Bayesian methods provide a quite different way to view statistical inference and model selection and to incorporate prior information on model parameters. These methods have become increasingly popular over the past 20 years due to methodological advances, notably Markov chain Monte Carlo methods, and increased computational power.
Some applied studies in econometrics are fully Bayesian. Others merely use Bayesian methods as a tool to enable statistical inference in the classical frequentist maximum likelihood framework for likelihood-based models that are difficult to estimate using other methods such as simulated maximum likelihood.
Section 12.2 presents the basics of Bayesian analysis. Section 12.3 presents some results for Poisson models. Section 12.4 covers Markov chain Monte Carlo methods that are now the common way to implement Bayesian analysis when analytically tractable results cannot be obtained, and it provides an illustrative example. Section 12.5 summarizes Bayesian models for various types of count data. Section 12.6 concludes with a more complicated illustrative example, a count version of the Roy model that allows for endogenous selection.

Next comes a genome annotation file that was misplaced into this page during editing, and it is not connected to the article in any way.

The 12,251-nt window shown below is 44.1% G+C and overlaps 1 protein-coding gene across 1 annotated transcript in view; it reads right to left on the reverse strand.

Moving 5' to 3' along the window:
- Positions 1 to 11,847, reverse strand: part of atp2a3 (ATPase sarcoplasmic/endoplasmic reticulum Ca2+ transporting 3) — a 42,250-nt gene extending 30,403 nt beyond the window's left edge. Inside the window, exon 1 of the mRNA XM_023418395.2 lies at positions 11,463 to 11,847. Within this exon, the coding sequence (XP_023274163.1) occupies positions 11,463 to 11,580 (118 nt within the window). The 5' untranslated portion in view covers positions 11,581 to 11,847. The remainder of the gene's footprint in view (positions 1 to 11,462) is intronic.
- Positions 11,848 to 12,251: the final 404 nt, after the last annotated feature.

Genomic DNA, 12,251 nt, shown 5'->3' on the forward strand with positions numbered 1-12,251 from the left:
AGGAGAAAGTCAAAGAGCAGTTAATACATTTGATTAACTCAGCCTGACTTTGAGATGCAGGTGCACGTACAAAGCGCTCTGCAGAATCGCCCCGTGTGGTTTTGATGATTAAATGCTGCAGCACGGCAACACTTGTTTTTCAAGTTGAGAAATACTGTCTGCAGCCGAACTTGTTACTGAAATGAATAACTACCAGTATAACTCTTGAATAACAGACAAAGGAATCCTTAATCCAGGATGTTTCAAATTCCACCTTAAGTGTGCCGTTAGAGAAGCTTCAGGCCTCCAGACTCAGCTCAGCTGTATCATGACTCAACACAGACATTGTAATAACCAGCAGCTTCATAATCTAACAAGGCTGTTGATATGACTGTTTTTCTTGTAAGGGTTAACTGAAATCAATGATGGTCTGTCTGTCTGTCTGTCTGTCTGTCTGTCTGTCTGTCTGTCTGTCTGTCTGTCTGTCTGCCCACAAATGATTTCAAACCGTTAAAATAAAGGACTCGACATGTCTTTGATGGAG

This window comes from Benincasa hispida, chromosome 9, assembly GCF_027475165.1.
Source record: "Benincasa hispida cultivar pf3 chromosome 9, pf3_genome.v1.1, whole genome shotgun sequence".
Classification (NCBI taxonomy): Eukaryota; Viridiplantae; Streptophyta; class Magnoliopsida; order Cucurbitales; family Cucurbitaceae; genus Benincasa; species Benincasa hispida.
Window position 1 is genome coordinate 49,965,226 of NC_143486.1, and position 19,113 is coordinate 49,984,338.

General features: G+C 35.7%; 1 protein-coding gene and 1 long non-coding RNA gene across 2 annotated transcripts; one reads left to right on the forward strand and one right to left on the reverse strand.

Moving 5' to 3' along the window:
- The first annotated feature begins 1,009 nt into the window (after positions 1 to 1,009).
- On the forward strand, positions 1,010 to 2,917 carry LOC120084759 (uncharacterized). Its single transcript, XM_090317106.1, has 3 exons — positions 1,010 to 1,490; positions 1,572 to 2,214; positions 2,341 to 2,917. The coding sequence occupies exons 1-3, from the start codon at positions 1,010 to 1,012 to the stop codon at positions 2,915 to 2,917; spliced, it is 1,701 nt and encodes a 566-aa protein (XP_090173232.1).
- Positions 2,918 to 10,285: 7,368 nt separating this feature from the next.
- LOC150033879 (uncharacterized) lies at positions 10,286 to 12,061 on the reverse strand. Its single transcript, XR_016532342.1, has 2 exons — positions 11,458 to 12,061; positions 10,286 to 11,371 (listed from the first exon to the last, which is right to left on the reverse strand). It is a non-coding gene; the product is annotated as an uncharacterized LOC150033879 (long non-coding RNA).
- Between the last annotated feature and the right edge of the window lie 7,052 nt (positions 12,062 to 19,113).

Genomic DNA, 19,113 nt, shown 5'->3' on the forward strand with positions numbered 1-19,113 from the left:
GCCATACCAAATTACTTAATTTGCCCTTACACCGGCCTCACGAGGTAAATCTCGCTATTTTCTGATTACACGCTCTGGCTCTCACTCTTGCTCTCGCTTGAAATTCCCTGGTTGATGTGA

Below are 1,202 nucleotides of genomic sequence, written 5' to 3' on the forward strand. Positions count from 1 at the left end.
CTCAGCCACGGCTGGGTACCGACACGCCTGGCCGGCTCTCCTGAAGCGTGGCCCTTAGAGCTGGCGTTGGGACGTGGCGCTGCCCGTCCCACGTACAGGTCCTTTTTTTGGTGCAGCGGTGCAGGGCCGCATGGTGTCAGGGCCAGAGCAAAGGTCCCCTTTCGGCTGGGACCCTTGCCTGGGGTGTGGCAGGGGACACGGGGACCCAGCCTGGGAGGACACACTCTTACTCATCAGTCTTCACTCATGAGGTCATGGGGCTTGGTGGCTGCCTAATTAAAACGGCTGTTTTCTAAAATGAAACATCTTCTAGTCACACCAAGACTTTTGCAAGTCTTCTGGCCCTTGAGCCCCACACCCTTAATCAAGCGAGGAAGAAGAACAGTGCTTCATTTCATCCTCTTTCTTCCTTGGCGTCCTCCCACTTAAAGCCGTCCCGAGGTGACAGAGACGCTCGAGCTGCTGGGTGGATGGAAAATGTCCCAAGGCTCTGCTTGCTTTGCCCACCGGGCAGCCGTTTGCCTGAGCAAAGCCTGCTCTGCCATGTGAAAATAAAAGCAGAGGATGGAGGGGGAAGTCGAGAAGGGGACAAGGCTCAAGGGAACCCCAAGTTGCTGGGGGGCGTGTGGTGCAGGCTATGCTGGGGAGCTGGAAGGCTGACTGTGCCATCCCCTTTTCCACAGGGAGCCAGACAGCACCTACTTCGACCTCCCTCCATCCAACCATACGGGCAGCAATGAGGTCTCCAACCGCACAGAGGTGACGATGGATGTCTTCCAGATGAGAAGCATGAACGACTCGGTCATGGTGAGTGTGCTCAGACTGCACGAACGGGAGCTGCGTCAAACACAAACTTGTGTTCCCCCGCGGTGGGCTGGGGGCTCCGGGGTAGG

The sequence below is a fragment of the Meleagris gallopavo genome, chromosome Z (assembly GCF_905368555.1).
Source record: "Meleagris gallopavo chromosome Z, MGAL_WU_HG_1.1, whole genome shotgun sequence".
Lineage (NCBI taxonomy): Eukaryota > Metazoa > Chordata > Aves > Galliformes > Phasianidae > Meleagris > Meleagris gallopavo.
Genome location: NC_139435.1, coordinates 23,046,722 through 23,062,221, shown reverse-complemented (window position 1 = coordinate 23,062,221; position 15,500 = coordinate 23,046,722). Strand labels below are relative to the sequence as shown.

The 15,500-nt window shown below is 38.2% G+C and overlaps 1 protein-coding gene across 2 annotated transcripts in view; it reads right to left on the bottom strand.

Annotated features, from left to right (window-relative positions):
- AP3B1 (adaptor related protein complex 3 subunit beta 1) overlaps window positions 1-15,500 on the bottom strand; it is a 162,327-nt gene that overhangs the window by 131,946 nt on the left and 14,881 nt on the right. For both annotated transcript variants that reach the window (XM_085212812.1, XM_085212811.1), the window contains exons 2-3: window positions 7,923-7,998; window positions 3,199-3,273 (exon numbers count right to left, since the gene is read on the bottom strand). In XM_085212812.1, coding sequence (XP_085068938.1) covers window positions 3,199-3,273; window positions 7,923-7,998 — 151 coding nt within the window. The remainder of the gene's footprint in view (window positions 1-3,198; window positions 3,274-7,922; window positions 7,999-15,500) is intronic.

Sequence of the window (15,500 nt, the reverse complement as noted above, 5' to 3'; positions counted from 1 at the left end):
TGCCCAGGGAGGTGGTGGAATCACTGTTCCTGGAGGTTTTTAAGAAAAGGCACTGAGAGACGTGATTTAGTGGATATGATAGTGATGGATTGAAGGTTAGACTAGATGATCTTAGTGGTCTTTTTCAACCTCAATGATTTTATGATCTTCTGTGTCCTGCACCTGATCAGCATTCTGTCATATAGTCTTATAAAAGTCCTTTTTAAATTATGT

The Bayesian approach treats the parameters θ as unknown random variables, with inference on θ to be based both on the data y and on prior beliefs about θ. The data and prior beliefs are combined to form the posterior density of θ given y, and Bayesian inference is based on this posterior. This section presents a brief summary, with further details provided in subsequent sections.